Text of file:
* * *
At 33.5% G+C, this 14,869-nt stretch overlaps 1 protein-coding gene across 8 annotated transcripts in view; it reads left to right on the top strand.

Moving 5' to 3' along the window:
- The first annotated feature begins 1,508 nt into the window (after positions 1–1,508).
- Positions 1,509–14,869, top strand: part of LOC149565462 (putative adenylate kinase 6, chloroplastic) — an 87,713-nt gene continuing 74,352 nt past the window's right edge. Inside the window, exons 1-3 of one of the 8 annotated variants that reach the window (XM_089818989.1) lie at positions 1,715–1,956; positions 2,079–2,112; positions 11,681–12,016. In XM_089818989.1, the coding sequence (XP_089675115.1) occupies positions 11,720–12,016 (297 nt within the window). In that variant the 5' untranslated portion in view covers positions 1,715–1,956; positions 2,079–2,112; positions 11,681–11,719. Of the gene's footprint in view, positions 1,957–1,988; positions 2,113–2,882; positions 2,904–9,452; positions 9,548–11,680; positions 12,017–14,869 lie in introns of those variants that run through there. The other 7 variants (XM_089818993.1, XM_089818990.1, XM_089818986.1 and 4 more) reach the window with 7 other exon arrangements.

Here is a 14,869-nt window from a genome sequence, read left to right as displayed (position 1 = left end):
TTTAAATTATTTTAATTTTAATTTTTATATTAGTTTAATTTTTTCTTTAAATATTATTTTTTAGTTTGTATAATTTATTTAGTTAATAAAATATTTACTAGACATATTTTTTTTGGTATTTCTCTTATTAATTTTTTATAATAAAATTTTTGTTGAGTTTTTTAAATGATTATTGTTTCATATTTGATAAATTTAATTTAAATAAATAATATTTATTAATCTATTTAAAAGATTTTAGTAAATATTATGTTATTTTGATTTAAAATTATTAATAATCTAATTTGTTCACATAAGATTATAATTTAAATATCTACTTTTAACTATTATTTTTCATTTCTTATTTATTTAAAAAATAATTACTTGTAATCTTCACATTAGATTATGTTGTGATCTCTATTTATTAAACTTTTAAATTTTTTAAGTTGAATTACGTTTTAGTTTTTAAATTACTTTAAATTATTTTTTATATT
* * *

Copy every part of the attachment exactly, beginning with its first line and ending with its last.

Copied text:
At 33.5% G+C, this 14,869-nt stretch overlaps 1 protein-coding gene across 8 annotated transcripts in view; it reads left to right on the top strand.

Moving 5' to 3' along the window:
- The first annotated feature begins 1,508 nt into the window (after positions 1–1,508).
- Positions 1,509–14,869, top strand: part of LOC149565462 (putative adenylate kinase 6, chloroplastic) — an 87,713-nt gene continuing 74,352 nt past the window's right edge. Inside the window, exons 1-3 of one of the 8 annotated variants that reach the window (XM_089818989.1) lie at positions 1,715–1,956; positions 2,079–2,112; positions 11,681–12,016. In XM_089818989.1, the coding sequence (XP_089675115.1) occupies positions 11,720–12,016 (297 nt within the window). In that variant the 5' untranslated portion in view covers positions 1,715–1,956; positions 2,079–2,112; positions 11,681–11,719. Of the gene's footprint in view, positions 1,957–1,988; positions 2,113–2,882; positions 2,904–9,452; positions 9,548–11,680; positions 12,017–14,869 lie in introns of those variants that run through there. The other 7 variants (XM_089818993.1, XM_089818990.1, XM_089818986.1 and 4 more) reach the window with 7 other exon arrangements.

Here is a 14,869-nt window from a genome sequence, read left to right as displayed (position 1 = left end):
TTTAAATTATTTTAATTTTAATTTTTATATTAGTTTAATTTTTTCTTTAAATATTATTTTTTAGTTTGTATAATTTATTTAGTTAATAAAATATTTACTAGACATATTTTTTTTGGTATTTCTCTTATTAATTTTTTATAATAAAATTTTTGTTGAGTTTTTTAAATGATTATTGTTTCATATTTGATAAATTTAATTTAAATAAATAATATTTATTAATCTATTTAAAAGATTTTAGTAAATATTATGTTATTTTGATTTAAAATTATTAATAATCTAATTTGTTCACATAAGATTATAATTTAAATATCTACTTTTAACTATTATTTTTCATTTCTTATTTATTTAAAAAATAATTACTTGTAATCTTCACATTAGATTATGTTGTGATCTCTATTTATTAAACTTTTAAATTTTTTAAGTTGAATTACGTTTTAGTTTTTAAATTACTTTAAATTATTTTTTATATT